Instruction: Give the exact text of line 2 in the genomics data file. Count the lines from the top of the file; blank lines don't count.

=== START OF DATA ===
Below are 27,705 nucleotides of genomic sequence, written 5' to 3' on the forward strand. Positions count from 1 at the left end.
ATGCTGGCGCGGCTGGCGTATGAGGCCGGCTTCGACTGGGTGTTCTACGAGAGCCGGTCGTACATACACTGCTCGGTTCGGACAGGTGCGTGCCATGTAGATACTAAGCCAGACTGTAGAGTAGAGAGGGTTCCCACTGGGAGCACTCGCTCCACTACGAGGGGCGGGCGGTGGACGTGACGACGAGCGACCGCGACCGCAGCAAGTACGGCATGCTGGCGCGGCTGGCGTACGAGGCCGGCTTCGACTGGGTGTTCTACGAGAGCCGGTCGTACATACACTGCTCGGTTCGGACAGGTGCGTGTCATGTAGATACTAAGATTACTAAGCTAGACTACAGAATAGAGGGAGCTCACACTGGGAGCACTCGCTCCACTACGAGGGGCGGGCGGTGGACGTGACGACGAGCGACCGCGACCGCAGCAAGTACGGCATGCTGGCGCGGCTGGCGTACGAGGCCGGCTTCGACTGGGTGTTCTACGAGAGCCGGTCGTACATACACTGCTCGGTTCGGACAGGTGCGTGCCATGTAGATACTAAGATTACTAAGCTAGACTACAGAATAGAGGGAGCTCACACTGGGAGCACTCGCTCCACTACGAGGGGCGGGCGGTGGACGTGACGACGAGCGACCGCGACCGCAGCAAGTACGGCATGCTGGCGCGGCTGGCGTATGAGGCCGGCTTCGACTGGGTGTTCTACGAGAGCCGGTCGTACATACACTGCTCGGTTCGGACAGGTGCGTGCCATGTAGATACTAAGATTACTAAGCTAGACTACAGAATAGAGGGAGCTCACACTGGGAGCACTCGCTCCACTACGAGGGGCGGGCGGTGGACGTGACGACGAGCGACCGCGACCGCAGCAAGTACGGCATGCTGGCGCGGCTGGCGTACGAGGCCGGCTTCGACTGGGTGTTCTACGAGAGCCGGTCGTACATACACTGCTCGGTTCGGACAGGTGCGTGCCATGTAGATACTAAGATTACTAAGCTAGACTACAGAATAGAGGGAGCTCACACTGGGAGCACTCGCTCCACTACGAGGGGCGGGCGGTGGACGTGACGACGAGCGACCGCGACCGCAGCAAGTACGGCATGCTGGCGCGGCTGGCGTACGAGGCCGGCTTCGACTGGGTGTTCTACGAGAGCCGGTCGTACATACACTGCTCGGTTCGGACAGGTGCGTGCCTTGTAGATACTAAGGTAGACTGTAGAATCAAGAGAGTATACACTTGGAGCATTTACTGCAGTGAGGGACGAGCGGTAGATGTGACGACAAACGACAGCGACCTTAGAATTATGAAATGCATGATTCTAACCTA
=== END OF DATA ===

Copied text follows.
ATGCTGGCGCGGCTGGCGTATGAGGCCGGCTTCGACTGGGTGTTCTACGAGAGCCGGTCGTACATACACTGCTCGGTTCGGACAGGTGCGTGCCATGTAGATACTAAGCCAGACTGTAGAGTAGAGAGGGTTCCCACTGGGAGCACTCGCTCCACTACGAGGGGCGGGCGGTGGACGTGACGACGAGCGACCGCGACCGCAGCAAGTACGGCATGCTGGCGCGGCTGGCGTACGAGGCCGGCTTCGACTGGGTGTTCTACGAGAGCCGGTCGTACATACACTGCTCGGTTCGGACAGGTGCGTGTCATGTAGATACTAAGATTACTAAGCTAGACTACAGAATAGAGGGAGCTCACACTGGGAGCACTCGCTCCACTACGAGGGGCGGGCGGTGGACGTGACGACGAGCGACCGCGACCGCAGCAAGTACGGCATGCTGGCGCGGCTGGCGTACGAGGCCGGCTTCGACTGGGTGTTCTACGAGAGCCGGTCGTACATACACTGCTCGGTTCGGACAGGTGCGTGCCATGTAGATACTAAGATTACTAAGCTAGACTACAGAATAGAGGGAGCTCACACTGGGAGCACTCGCTCCACTACGAGGGGCGGGCGGTGGACGTGACGACGAGCGACCGCGACCGCAGCAAGTACGGCATGCTGGCGCGGCTGGCGTATGAGGCCGGCTTCGACTGGGTGTTCTACGAGAGCCGGTCGTACATACACTGCTCGGTTCGGACAGGTGCGTGCCATGTAGATACTAAGATTACTAAGCTAGACTACAGAATAGAGGGAGCTCACACTGGGAGCACTCGCTCCACTACGAGGGGCGGGCGGTGGACGTGACGACGAGCGACCGCGACCGCAGCAAGTACGGCATGCTGGCGCGGCTGGCGTACGAGGCCGGCTTCGACTGGGTGTTCTACGAGAGCCGGTCGTACATACACTGCTCGGTTCGGACAGGTGCGTGCCATGTAGATACTAAGATTACTAAGCTAGACTACAGAATAGAGGGAGCTCACACTGGGAGCACTCGCTCCACTACGAGGGGCGGGCGGTGGACGTGACGACGAGCGACCGCGACCGCAGCAAGTACGGCATGCTGGCGCGGCTGGCGTACGAGGCCGGCTTCGACTGGGTGTTCTACGAGAGCCGGTCGTACATACACTGCTCGGTTCGGACAGGTGCGTGCCTTGTAGATACTAAGGTAGACTGTAGAATCAAGAGAGTATACACTTGGAGCATTTACTGCAGTGAGGGACGAGCGGTAGATGTGACGACAAACGACAGCGACCTTAGAATTATGAAATGCATGATTCTAACCTA